Yes, we can still have fun. We just need to be more creative about it. A recent interview with a frontline agent brought up the fact that, when they were physically in the contact center, they had a Wheel of Fortune type of game where agents could win prizes based on any number of accomplishments. That is what she missed most!
What we can do for “fun” while we are physically together is certainly different than when we are working remotely. The ability to build a wheel to spin for a prize seems like a frivolous pursuit to some; if it enhances employee engagement, it is a small price to pay. We must choose games and criteria wisely to keep it fun. Stay away from production metrics as there are far too many ways for agents to hit a productivity metric that ultimately damages the customer experience.
If you’re lucky enough to have budget dollars to spend, look at some of the “gamification” applications on the market. For example, Noble Systems has innovative contact center gaming solutions to facilitate agent engagement and fun. Also, DoorDash is experiencing record increases in gift cards. Businesses are sending them to their remote workers to order food; in these times, it is a solid and practical option. Other gifts might include various “care packages.” For the health-minded, nuts and dried fruits are welcome; others might love a nice box of chocolates. Maybe agents can “spin to win” an award of their choice.
Requests from work-from-home agents include access to wellness apps, online therapy and life coaches. Make the award criteria simple… for example, reading an article of interest and sending out a quick summary to colleagues. What about receiving customer compliments, adding on sales, helping out a co-worker, helping leadership on a project, or volunteering to mentor a new employee? Be creative!
Plan for the Future
Will your agents remain in a work-from-home model? Will you be bringing agents back into the contact center? Will you craft a hybrid model? I think that, more than anything, agents want to know what the future holds. While we cannot predict the end of this pandemic, we can keep folks up to date on what is being considered.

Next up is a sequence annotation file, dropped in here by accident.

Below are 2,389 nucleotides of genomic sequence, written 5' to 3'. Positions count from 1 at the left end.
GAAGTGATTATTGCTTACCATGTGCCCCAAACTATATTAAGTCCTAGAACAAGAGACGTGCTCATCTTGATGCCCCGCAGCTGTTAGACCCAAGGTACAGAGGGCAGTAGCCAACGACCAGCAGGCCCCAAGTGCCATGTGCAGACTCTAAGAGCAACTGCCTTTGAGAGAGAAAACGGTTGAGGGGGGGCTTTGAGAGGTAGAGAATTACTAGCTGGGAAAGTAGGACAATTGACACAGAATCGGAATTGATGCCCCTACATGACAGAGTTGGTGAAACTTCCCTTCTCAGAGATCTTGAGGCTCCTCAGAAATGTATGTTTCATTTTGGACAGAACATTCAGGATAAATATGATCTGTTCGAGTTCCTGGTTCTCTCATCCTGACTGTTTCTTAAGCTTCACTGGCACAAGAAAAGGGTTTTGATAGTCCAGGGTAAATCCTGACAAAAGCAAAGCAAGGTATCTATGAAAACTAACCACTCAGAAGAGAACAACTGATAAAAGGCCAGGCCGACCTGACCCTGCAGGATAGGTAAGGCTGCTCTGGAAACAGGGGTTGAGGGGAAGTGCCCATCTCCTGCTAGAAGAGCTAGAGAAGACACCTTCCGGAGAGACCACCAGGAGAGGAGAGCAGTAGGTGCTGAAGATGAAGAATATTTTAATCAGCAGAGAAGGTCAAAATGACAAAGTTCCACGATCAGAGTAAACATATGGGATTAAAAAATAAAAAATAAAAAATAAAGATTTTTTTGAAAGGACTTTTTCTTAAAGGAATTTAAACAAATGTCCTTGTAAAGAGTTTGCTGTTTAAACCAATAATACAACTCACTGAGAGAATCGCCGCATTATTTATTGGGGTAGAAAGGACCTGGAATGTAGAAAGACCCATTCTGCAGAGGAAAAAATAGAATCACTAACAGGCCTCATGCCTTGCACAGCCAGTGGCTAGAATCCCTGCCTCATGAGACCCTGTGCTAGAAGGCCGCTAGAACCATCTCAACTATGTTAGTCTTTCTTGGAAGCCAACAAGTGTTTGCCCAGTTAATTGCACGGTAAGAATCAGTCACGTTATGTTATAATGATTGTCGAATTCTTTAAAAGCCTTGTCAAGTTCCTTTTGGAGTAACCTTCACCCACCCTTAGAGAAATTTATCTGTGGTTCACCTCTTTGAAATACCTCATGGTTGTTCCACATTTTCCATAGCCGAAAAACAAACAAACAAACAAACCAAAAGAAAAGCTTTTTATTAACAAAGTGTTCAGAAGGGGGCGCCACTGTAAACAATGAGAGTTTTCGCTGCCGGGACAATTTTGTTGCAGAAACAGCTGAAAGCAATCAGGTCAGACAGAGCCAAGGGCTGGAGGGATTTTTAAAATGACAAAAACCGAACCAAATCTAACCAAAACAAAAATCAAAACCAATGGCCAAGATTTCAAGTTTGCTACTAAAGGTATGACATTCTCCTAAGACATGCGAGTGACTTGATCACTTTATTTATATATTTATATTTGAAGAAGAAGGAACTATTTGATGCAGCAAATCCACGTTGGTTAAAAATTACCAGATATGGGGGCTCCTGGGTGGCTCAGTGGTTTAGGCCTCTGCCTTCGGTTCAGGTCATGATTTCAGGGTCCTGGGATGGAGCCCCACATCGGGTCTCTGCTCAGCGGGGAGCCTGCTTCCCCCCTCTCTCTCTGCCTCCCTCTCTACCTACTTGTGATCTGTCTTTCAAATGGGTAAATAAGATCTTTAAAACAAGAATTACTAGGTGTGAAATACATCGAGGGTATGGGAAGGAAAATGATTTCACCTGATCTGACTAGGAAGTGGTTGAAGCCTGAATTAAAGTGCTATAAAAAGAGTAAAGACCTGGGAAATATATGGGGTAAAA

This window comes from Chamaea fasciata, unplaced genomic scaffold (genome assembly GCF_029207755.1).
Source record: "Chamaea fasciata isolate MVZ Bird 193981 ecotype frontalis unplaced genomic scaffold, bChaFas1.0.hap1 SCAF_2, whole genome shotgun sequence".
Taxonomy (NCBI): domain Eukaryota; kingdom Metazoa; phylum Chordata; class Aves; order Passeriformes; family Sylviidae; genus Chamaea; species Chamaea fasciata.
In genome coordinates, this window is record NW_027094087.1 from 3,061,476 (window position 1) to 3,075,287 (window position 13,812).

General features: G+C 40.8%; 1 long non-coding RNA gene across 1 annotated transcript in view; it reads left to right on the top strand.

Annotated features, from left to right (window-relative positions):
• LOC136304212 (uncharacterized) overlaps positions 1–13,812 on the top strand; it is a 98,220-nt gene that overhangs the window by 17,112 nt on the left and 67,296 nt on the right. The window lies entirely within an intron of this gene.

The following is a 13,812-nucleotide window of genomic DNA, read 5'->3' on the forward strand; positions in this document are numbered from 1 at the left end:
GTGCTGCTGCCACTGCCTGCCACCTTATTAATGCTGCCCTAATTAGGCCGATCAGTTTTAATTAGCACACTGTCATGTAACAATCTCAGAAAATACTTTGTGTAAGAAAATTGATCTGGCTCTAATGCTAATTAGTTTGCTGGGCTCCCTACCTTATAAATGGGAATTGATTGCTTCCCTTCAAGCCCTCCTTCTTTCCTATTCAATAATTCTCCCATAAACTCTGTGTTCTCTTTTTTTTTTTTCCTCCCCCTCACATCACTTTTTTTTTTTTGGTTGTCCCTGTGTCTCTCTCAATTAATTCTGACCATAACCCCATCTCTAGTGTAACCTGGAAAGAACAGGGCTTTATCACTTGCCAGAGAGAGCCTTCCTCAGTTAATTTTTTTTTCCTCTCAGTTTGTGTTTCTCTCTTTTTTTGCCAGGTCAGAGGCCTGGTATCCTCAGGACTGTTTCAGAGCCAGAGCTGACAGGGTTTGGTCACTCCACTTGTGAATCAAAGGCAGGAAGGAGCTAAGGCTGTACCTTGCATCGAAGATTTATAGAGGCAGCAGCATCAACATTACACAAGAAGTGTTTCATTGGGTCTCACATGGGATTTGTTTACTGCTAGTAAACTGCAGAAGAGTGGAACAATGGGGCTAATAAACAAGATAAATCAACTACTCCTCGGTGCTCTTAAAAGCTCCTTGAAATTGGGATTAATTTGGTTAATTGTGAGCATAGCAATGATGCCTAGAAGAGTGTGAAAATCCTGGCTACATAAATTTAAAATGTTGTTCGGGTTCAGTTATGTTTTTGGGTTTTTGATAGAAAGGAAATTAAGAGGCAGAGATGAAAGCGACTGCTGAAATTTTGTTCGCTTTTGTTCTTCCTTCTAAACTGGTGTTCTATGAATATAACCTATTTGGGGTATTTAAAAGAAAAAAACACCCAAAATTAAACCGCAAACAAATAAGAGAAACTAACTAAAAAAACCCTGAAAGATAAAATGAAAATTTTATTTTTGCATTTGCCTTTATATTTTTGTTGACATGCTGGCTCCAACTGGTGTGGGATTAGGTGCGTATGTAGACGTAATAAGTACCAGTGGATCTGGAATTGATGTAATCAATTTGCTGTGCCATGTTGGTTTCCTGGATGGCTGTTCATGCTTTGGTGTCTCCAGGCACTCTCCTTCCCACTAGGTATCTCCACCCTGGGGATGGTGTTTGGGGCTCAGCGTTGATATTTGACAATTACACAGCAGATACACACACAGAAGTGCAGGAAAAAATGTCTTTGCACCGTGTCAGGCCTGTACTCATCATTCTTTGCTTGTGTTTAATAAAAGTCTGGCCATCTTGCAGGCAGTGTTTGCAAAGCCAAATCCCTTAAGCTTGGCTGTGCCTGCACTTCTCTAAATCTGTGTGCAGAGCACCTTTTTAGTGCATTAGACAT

If the decision is to remain in a work-from-home model, many contact centers will require serious revamping of their “programs.” Many organizations moved resources home using a disaster-recovery model: take a laptop, plug it into your home internet, log on, and off you go. This model is not meant for the long term.
First of all, agents in complex business environments won’t be terribly efficient working on a 13- or 15-inch laptop screen. Heaven forbid if they are expected to use the touchpad for navigation. Most have left a premise environment where they have a desk, a decent chair, good connectivity, a mouse and large dual monitors.
True work-from-home programs replicate the technology stack in the office for work-from-home teams. They also have a documented program guide that outlines the criteria for space required in the home. For example, the space must be private (i.e., must have a door). As well, traditional models do not allow children to be cared for in the home by the worker and discourage small children being under the care of a babysitter in the home. This particular limitation has been abandoned during the pandemic, but the future will require that it be readdressed.
Define what your company will pay for. Best-in-class programs pay for a dedicated internet connection to be used solely by the employee, pay for the laptop, and often even provide a chair (though not a desk). It is up to the company to determine its program guidelines and plan for the transition from the disaster-recovery model to a true work-from-home model.
Some organizations are now allowing team members to return to work in the contact center and/or are establishing remote-work locations to have groups of 40 to 60 agents with a site supervisor for those folks who don’t qualify or don’t want to work from home.
There is much to consider… hence “woe is me.” But we can’t stay in that state of mind for too long as it will get in the way of our creative thinking. So when the “woe is me” hits, give yourself a mini “pity party” and move on. Engage with your people, keep them informed, inquire as to their well-being, and plan for the future as best you can. We will get through this!”